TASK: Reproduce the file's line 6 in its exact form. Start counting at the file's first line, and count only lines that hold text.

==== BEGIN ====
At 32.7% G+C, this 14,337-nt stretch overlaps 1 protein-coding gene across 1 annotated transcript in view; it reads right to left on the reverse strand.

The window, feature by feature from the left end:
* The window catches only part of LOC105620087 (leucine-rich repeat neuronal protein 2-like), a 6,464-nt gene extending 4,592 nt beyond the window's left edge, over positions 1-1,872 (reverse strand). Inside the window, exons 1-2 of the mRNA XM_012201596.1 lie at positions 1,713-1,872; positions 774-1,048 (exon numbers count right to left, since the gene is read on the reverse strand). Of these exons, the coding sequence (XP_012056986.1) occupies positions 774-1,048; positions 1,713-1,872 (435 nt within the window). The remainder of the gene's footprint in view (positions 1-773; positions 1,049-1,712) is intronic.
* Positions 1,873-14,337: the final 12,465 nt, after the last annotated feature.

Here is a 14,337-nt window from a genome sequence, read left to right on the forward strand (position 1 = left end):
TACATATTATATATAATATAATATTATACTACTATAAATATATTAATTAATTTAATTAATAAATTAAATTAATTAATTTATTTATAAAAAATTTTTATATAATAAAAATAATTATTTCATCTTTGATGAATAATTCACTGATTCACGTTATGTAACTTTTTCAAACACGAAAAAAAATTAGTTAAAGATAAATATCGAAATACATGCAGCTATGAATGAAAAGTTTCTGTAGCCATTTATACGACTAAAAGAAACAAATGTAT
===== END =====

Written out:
TACATATTATATATAATATAATATTATACTACTATAAATATATTAATTAATTTAATTAATAAATTAAATTAATTAATTTATTTATAAAAAATTTTTATATAATAAAAATAATTATTTCATCTTTGATGAATAATTCACTGATTCACGTTATGTAACTTTTTCAAACACGAAAAAAAATTAGTTAAAGATAAATATCGAAATACATGCAGCTATGAATGAAAAGTTTCTGTAGCCATTTATACGACTAAAAGAAACAAATGTAT